~j, and called on her.
"ell aus, anty," saiJ one of them.
litt is the secret of your great age
year wonderful vitality?"
S'"Desed honey," responded Aunt
a, with a sly twinkle in her
"I 'spect hit's bekaa I hali't
ag h had no trouble wid hlah'd
gI) s"-Youth's Companion.
Had His Wish.
Sdistricts of Clayton, of Ala
and Griggs, of Georgia, adjoin,
the Washington corespondent of
salton Advertiser. The two rep
are great friends, but
is considerable jealousy between
day last tall a Georgia man
over to a smal vll llage in
He sat around in treat of
store and bragged about
He said everything in his
'as better than anything Alar
gravy!" he nally announced,
Smihty sight rather be the
man in Georgia than the best
in all AlabaYlm."
!a said the Alabama man, "
youa've get yor rutasg"
SacVeagb, the lawyer and
has on the outskirts of Phil.
an admirable stock farm.
last summer some poor chil
re' permitted to s over this
and when this nspetoti nwas
Se of them was given a
at . The milk was excel
-It came, In fact, from a $2,000
-tWel, boys, how do you like
rmeasr saidt, when they hads
their glasses. "Gee!
bi ad uttle t. fellow. Thee,
. mms, he added: "I wisht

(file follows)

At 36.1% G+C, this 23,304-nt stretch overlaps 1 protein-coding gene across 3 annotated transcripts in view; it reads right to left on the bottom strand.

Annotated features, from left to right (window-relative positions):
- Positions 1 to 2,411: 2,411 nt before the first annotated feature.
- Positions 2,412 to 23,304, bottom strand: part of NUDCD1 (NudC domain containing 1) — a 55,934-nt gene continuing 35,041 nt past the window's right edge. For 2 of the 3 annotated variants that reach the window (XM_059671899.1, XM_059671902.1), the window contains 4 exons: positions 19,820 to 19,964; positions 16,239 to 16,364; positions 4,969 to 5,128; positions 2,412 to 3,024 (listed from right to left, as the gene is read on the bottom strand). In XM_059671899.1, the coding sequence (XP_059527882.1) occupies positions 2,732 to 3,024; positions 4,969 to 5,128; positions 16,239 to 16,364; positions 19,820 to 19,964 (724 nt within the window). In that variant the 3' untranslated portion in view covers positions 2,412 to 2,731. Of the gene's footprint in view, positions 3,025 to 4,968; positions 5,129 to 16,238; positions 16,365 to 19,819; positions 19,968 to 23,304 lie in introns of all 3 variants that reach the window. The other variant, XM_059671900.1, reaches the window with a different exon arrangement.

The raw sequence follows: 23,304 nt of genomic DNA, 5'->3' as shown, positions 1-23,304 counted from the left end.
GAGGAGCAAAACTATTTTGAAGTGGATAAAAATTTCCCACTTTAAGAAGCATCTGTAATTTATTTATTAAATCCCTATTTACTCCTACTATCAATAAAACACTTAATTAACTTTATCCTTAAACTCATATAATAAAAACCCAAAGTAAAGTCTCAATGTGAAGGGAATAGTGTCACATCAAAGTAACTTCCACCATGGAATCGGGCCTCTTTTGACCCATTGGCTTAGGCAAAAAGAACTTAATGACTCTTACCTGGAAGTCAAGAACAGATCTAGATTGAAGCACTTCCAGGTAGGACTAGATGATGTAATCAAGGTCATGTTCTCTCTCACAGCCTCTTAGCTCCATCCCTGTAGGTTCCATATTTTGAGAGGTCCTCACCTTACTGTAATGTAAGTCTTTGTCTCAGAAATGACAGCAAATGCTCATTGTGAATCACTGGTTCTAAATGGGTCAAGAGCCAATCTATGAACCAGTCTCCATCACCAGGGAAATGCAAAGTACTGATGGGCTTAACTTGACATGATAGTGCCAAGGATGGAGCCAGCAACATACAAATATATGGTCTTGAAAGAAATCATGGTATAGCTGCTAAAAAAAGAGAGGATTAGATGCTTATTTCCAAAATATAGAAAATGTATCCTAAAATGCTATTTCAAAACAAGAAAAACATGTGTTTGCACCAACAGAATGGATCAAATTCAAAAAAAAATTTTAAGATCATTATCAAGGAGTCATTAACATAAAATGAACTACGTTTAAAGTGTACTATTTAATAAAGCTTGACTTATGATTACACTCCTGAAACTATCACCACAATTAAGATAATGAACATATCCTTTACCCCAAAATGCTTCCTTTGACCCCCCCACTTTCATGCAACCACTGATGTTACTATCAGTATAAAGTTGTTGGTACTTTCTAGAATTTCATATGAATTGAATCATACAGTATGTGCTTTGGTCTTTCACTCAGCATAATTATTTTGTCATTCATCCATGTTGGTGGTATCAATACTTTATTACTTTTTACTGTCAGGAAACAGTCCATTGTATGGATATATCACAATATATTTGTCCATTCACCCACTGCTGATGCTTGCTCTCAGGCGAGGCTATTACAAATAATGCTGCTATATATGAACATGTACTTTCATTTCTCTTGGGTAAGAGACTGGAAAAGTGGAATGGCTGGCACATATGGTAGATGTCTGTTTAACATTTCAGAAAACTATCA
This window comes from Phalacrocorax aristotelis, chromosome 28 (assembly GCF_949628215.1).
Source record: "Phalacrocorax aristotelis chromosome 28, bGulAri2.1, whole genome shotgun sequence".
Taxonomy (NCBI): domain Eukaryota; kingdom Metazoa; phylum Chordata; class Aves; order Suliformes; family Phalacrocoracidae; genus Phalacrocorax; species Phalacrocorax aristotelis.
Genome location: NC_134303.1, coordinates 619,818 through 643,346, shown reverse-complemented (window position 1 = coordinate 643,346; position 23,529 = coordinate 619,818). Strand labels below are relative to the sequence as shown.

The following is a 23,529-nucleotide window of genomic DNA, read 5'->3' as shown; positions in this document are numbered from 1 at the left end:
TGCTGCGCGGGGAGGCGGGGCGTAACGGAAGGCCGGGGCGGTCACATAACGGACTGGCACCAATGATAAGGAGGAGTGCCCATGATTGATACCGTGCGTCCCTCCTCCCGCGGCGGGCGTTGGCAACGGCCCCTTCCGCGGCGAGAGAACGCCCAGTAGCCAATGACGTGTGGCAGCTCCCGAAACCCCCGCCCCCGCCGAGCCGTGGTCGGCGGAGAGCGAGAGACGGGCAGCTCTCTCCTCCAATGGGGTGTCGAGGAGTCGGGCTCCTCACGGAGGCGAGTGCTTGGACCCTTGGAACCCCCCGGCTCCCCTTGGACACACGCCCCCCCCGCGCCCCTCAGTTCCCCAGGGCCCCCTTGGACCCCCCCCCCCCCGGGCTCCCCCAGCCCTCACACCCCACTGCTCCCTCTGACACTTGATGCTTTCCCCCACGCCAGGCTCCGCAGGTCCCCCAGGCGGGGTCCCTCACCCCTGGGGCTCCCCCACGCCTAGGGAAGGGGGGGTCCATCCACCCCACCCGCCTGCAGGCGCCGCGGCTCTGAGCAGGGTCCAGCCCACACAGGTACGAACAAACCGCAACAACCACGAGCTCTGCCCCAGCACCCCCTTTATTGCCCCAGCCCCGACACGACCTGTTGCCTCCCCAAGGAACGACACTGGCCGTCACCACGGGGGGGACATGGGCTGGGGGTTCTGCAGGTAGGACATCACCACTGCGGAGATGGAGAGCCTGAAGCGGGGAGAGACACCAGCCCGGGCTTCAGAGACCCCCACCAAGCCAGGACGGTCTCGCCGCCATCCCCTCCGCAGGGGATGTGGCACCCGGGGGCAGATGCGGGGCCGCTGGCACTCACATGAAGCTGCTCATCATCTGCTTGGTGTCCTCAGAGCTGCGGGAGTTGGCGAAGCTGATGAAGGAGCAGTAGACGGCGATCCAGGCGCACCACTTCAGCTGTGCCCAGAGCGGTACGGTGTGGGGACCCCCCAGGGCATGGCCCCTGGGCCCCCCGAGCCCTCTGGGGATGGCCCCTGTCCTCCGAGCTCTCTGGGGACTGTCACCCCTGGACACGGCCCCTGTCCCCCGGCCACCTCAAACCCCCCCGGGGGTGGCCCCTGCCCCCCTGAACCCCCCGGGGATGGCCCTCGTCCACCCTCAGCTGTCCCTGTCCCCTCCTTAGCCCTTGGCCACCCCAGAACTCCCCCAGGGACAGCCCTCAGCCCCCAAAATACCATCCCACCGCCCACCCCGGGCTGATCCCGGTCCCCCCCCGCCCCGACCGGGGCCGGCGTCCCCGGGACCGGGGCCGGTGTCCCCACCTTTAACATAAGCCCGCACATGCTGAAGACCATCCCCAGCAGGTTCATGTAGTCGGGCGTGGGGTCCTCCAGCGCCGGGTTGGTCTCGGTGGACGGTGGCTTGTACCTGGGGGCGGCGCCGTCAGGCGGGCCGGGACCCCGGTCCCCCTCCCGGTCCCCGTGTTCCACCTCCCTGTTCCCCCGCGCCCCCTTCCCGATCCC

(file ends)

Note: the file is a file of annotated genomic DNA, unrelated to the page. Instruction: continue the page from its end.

kep' a cow."
that's your new hat, eh?
and such a bargain; only
at do you think? I dropped
s iss Grumley me it Just
ase pretended she wasn't
Dida't even ask how mach
dear she didn't have to.
to take s the tat
mra who~r has bea
wit& he* tir br the
thea udaftof dt
the Mtbm bsmdsl al
·rxt` ni ooca -11
qIo tO brumhfao
kN~ ~t Ggoaw
41*,d ~it f B
oew Peen Ag ~Plb4 the BHel
ft Wi Give ta irestrt areg
The boll weeil Ih now being poison
ed successfully and cheaply by farmers
in Fayette and Caldwell counties. B.
W. Marston, e LToisaans, the man who
.rast used Paris green in this country
to kill the army worm, is leading in the
work. Poisoned cotton has no live
weevil left on it, but there are dead
ones found under it.
Poisoning is simple. Paris green of
guaranteed purity is put in a sack
made of eight ounce osnaburg, and
this sack tied to a stick, is shaken over
the young cotton having weevil on it.
It must be done when the wind is not
blowing. The weevils are hungry for
fresh food after a winter of fasting
and they feed upon the tender "bud"
and the stems of young leaves until
the squares come. These leaf parts
are easily dusted with poison and will